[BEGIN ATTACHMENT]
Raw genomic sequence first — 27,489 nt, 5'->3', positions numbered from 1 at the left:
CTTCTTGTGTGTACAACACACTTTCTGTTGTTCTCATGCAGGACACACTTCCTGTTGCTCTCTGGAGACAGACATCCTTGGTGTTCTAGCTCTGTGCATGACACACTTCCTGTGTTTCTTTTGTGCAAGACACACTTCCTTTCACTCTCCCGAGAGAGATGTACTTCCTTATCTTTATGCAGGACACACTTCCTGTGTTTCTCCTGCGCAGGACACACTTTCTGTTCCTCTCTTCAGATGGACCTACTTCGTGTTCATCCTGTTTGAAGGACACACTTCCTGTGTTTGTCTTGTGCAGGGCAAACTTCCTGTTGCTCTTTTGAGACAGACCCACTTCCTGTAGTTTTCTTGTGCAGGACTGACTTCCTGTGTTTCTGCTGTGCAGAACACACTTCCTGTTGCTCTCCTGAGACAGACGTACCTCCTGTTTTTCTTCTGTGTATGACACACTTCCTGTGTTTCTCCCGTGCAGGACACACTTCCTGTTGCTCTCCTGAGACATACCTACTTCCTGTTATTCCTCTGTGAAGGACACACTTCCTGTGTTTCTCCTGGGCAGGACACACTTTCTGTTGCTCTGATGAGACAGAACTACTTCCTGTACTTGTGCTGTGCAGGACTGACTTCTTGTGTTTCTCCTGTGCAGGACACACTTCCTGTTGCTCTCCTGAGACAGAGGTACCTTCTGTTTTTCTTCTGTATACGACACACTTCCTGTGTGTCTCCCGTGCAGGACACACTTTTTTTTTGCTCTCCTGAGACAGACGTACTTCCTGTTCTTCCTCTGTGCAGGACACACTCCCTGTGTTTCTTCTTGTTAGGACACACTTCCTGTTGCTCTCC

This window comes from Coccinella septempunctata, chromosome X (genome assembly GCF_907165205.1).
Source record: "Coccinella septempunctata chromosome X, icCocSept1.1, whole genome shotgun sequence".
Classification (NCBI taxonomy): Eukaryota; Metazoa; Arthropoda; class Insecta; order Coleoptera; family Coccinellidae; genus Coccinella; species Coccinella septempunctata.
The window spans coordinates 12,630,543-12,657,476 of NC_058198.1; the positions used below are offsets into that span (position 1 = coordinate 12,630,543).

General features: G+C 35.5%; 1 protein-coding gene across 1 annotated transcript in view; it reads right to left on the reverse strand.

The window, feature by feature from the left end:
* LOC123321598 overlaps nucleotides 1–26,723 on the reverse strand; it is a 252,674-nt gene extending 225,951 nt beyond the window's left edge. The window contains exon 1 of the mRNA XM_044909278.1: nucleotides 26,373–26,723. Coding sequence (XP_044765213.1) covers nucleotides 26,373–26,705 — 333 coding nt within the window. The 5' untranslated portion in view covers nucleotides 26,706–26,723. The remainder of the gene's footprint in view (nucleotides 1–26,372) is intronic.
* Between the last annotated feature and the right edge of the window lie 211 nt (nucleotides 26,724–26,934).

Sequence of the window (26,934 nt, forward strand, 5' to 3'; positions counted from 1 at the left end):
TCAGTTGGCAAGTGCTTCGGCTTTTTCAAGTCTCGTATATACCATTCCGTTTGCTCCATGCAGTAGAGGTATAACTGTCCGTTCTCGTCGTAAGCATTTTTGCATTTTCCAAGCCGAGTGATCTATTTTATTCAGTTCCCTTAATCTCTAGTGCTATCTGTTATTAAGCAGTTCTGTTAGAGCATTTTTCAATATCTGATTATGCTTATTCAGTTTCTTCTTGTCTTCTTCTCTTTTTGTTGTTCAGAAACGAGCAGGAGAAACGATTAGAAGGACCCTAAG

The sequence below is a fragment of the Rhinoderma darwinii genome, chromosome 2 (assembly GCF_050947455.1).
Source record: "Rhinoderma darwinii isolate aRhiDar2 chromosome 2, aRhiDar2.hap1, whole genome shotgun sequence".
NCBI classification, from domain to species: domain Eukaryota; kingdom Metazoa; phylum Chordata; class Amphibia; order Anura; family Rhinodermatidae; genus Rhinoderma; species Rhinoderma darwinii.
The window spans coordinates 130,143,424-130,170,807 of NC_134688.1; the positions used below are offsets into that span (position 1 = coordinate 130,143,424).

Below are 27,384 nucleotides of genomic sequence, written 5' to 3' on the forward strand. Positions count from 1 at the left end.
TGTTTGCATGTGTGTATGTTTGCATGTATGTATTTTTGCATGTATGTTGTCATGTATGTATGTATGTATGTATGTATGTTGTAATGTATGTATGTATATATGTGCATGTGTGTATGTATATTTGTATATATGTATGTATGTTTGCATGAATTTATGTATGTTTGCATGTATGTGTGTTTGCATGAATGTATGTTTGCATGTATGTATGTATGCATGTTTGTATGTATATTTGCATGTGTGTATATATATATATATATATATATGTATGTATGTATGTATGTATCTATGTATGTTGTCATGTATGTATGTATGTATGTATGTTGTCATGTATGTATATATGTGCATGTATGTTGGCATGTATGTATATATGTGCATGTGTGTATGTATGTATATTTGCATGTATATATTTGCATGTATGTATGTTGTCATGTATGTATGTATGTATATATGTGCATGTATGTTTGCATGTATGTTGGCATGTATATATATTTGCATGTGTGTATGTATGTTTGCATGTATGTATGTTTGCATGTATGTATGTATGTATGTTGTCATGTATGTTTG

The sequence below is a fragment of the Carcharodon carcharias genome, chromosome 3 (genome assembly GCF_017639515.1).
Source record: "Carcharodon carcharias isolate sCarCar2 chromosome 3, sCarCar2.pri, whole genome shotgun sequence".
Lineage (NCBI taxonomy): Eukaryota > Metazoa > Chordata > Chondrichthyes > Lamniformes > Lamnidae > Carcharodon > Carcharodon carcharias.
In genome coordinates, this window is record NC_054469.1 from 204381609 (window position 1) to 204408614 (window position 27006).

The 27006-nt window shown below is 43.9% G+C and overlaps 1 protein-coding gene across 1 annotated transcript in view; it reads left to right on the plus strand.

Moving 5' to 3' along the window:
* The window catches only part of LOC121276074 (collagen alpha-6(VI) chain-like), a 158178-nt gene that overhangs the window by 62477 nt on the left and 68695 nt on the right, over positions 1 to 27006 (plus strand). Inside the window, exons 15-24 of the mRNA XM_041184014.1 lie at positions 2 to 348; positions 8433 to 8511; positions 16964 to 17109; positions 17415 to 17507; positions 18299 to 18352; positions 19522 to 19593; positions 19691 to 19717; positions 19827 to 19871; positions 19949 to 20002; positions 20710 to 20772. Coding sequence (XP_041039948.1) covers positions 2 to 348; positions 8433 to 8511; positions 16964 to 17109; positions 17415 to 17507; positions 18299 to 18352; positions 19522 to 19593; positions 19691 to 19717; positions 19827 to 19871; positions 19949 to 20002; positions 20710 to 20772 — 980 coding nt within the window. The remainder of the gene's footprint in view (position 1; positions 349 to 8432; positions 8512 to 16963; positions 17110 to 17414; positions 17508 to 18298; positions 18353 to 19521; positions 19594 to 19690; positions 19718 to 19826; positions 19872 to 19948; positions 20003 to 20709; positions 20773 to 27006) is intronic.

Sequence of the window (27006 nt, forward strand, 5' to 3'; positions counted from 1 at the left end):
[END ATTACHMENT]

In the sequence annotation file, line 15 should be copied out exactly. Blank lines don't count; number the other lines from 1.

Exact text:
NCBI classification, from domain to species: domain Eukaryota; kingdom Metazoa; phylum Chordata; class Amphibia; order Anura; family Rhinodermatidae; genus Rhinoderma; species Rhinoderma darwinii.